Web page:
For many people, the holiday season is the hardest time of year to stick to a healthy diet. For people with health challenges like Candida, food sensitivities or allergies, sugar addiction, adrenal fatigue etc.,who have restricted diets, it is even more challenging.
However, with a little creativity and willingness to be flexible, designing a healthy Thanksgiving dinner menu that will still satisfy the taste buds can be easily achieved.
Just like any diet there is not a one size fits all healthy Thanksgiving dinner menu. It will vary from person to person depending on their needs and what level of health they desire to maintain on this day. What is healthy for one person may not be healthy for another. One person may need to avoid onions, while another may not be able to eat turkey. So we really can’t provide one menu that is a good fit for everyone.
With that being said, there are a few guidelines that can be applied across the board regardless of your situation.
No white sugar
No bleached white flour
No additives and preservatives
Use as many organic ingredients as possible (no hormones and antibiotics)
These are the six most important criteria for a healthy Thanksgiving dinner menu, because they are bad news for all of us. We could also add that we should eat fresh or frozen and try to fill up on protein and veggies instead of carbs. Beyond that we have to personalize the diet for each person.
Permission to Stray
If you’ve been with me a while, you know that I advocate the Paleolithic diet on a day-to-day basis. However, I personally believe that there is nothing wrong with giving yourself permission to stray a bit for just this one day. It’s only one day out of the year, so the world will not come to an end if you eat a few things that aren’t on your typical Paleo menu, like a few grains or an agave sweetened dessert.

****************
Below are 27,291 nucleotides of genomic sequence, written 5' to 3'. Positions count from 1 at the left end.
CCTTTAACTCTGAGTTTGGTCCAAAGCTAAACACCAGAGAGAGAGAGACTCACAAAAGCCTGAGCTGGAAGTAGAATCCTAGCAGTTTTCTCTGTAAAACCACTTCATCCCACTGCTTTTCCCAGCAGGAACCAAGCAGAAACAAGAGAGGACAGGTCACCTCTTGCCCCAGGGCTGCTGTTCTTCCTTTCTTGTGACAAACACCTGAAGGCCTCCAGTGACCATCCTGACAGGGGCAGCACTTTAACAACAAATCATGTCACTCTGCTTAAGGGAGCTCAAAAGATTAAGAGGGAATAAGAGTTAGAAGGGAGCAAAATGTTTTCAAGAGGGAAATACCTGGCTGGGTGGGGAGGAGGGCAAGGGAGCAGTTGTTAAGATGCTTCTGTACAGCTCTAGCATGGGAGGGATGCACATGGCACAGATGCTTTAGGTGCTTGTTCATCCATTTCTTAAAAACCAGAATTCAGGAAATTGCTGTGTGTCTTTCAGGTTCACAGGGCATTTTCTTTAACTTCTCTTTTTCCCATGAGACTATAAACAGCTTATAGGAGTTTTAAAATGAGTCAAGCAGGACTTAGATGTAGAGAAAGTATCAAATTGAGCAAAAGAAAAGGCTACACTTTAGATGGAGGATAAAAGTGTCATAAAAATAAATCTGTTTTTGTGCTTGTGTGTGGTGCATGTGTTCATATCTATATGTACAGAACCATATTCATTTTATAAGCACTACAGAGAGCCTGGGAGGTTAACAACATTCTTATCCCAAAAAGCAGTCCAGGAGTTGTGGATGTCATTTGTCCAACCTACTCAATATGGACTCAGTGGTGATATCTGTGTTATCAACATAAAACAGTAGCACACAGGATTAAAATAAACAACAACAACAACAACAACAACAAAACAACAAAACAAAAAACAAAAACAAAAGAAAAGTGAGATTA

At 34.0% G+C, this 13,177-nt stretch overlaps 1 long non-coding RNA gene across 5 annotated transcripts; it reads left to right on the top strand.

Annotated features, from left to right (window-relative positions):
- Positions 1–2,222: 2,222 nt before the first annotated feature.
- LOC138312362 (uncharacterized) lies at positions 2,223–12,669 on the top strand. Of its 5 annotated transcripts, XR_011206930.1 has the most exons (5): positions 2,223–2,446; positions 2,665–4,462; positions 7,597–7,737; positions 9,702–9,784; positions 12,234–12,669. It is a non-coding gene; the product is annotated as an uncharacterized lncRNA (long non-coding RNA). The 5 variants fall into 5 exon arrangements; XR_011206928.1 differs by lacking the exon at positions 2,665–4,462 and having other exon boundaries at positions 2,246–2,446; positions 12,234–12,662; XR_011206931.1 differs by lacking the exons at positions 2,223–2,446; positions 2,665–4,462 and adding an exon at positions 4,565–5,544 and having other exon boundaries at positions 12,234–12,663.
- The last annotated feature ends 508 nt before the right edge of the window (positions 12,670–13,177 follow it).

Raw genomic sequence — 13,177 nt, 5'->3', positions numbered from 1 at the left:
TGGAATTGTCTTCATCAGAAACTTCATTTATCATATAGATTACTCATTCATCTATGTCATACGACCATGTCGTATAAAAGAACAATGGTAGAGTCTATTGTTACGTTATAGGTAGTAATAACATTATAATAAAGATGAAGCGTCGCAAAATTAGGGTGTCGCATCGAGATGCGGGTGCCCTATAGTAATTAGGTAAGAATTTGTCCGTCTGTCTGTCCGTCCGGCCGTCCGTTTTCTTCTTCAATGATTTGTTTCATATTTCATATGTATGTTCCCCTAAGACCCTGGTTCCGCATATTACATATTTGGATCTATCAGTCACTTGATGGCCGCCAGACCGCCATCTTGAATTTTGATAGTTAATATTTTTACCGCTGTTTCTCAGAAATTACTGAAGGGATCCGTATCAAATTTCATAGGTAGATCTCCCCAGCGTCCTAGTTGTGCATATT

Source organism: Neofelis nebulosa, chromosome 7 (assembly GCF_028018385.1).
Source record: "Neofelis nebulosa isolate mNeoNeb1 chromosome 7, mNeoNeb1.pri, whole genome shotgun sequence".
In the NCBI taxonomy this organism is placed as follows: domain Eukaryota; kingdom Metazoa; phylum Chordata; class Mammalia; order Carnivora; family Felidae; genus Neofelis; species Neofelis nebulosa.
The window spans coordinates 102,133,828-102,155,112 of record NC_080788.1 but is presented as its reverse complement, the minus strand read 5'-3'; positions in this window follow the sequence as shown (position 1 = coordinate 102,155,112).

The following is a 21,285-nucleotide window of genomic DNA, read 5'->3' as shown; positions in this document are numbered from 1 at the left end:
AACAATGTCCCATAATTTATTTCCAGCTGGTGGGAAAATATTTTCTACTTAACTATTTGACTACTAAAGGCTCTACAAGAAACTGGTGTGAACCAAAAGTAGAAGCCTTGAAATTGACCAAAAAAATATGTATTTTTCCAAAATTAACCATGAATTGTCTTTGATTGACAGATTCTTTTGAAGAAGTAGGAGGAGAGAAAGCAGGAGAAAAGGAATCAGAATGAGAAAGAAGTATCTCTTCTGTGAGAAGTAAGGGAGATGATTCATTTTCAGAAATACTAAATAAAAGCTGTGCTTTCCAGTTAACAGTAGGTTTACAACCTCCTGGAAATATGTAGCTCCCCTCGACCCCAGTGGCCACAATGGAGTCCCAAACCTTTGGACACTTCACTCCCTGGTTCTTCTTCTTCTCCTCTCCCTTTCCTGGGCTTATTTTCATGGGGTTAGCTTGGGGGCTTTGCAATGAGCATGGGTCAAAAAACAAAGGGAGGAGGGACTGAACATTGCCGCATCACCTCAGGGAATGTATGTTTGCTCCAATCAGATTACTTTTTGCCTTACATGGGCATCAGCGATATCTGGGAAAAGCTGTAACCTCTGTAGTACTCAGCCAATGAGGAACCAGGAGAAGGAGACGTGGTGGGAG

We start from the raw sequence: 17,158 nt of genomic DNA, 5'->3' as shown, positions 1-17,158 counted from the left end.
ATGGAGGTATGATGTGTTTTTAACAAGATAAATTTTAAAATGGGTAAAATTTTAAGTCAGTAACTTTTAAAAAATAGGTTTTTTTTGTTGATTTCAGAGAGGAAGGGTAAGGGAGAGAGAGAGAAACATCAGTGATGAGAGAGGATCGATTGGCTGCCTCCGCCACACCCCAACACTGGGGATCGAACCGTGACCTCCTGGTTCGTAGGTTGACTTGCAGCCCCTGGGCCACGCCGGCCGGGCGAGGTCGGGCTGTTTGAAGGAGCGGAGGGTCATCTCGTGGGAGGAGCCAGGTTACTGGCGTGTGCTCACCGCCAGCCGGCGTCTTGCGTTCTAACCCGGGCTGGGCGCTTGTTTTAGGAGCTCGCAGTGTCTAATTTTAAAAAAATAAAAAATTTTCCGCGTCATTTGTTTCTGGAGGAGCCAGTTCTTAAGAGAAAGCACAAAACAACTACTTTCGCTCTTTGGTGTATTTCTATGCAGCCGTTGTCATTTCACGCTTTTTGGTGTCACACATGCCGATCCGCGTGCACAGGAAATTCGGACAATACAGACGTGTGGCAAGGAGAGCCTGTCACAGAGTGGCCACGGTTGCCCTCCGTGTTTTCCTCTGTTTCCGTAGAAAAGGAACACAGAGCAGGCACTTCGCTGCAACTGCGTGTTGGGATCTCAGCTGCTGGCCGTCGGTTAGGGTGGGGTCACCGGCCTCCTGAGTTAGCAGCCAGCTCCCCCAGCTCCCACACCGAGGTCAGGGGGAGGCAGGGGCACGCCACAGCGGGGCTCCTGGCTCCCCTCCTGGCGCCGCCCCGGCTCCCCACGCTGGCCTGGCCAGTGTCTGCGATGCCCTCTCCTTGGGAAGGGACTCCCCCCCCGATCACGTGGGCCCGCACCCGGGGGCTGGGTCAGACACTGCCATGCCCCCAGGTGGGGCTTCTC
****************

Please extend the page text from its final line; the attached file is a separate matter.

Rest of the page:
However, I’m not saying you should give yourself permission to be self-destructive or eat sugar. There is a fine line. Be reasonable and don’t eat anything that will make you deathly ill or provoke unbearable symptoms. If eating grains puts you in bed for a day with depression or a migraine, then that is not a restriction you want to violate. However, if the symptoms are milder such as aching muscles and itching, then enduring for a day may be worth it. Each person will have to weigh the pros and cons. This does not mean you say it’s okay to eat white refined sugar or to binge.
For example, on a daily basis I don’t eat grains, potatoes or beans. However for my Thanksgiving dinner, in addition to my organic turkey and salad I will allow myself to have pie that is made with unbleached flour and sweetened with chicory root. I may have mashed potatoes and bake a fresh sweet potato. I only eat a sweet potato once or twice a year.
So you see, I allow some flexibility, but I don’t abandon my diet all together. So for this day only I may be eating quite a few more carbohydrates than normal and a few foods that aren’t usually in my allowed list, but the following day I will go immediately back to my normal Paleo diet. However, I never touch sugar, bleached flour, alcohol, caffeine, foods with additives and preservatives or food with hormones and antibiotics etc. even during the holidays.